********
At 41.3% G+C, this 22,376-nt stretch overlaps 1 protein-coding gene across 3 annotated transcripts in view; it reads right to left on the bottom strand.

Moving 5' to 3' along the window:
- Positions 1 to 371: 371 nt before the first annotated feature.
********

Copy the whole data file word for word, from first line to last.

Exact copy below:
At 41.3% G+C, this 22,376-nt stretch overlaps 1 protein-coding gene across 3 annotated transcripts in view; it reads right to left on the bottom strand.

Moving 5' to 3' along the window:
- Positions 1 to 371: 371 nt before the first annotated feature.